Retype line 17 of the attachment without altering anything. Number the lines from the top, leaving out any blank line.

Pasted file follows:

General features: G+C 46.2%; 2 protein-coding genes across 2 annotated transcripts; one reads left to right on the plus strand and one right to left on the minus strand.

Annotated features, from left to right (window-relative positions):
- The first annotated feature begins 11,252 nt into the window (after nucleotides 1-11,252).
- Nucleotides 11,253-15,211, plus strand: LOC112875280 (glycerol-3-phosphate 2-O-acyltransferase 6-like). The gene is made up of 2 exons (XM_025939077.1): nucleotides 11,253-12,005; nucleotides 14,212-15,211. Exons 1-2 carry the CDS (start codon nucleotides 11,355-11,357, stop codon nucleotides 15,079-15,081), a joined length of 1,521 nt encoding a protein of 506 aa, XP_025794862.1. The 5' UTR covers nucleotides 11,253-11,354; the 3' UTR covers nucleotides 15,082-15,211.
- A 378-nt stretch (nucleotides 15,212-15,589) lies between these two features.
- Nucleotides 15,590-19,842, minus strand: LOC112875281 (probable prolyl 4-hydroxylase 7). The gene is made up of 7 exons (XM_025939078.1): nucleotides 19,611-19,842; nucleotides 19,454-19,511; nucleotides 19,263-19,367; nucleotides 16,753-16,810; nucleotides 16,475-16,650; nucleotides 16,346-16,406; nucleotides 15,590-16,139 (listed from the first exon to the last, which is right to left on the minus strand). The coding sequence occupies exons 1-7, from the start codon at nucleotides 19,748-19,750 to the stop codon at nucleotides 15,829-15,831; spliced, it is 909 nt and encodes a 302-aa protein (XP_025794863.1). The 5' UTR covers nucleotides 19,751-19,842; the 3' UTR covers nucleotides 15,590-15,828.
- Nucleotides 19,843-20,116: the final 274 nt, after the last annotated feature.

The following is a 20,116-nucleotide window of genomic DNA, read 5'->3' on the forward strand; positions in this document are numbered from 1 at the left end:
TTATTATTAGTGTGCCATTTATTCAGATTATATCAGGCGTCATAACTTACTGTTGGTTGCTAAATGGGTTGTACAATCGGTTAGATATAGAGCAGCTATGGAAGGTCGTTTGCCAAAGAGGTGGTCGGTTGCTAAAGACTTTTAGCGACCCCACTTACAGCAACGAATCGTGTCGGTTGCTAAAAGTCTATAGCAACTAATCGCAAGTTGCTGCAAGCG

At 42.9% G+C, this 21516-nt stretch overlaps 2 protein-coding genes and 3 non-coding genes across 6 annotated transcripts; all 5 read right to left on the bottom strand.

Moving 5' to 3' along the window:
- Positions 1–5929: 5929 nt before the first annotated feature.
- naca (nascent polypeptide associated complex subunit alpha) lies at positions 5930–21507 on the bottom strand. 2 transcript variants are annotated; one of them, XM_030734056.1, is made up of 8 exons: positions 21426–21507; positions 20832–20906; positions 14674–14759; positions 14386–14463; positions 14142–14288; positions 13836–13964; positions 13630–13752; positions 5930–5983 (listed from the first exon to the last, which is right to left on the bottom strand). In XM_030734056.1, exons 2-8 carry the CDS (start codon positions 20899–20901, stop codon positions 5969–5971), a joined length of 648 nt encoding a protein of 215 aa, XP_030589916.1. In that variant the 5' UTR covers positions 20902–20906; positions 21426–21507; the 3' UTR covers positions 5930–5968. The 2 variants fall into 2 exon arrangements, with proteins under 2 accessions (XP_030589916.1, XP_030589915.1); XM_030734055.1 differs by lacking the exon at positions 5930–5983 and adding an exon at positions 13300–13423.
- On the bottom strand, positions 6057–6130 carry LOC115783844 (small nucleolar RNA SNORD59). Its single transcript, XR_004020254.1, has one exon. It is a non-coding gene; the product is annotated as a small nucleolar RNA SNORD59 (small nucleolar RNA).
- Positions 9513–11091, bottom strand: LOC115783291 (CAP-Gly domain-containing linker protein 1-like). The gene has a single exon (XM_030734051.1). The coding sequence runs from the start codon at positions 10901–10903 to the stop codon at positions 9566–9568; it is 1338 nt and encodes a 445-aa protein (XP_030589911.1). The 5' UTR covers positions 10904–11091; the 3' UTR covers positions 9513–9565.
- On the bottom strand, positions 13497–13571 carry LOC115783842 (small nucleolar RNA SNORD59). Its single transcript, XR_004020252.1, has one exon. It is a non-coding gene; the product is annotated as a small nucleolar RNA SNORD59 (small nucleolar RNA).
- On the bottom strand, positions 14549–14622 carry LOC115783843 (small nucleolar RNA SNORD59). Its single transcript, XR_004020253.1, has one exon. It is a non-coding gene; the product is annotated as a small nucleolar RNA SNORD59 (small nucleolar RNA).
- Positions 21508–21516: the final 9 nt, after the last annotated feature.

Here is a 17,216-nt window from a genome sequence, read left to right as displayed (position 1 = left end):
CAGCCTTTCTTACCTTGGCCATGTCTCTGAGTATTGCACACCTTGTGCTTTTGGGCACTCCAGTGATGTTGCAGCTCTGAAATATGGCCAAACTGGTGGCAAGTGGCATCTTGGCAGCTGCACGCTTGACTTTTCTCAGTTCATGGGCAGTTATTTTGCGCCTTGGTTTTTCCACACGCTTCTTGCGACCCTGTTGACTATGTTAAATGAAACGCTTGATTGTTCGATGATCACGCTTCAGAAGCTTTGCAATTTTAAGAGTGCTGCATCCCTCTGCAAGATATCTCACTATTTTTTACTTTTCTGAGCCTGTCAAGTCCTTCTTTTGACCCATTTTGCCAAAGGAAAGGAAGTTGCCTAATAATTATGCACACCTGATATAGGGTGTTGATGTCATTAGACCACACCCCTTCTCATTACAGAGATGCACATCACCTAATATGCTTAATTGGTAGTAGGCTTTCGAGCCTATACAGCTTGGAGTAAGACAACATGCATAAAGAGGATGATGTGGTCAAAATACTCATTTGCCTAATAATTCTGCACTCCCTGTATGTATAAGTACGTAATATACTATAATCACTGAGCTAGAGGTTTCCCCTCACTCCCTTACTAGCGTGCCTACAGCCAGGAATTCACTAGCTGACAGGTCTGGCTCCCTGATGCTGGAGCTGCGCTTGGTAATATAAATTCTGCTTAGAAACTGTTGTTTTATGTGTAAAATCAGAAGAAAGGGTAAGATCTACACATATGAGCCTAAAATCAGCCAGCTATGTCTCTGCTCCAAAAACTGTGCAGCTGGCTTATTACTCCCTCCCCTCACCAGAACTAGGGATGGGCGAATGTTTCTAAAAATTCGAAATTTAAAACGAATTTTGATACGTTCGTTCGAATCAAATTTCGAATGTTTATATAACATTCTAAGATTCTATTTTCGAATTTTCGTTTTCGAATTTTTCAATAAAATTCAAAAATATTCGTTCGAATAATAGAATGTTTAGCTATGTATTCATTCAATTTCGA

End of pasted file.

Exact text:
- On the bottom strand, positions 14549–14622 carry LOC115783843 (small nucleolar RNA SNORD59). Its single transcript, XR_004020253.1, has one exon. It is a non-coding gene; the product is annotated as a small nucleolar RNA SNORD59 (small nucleolar RNA).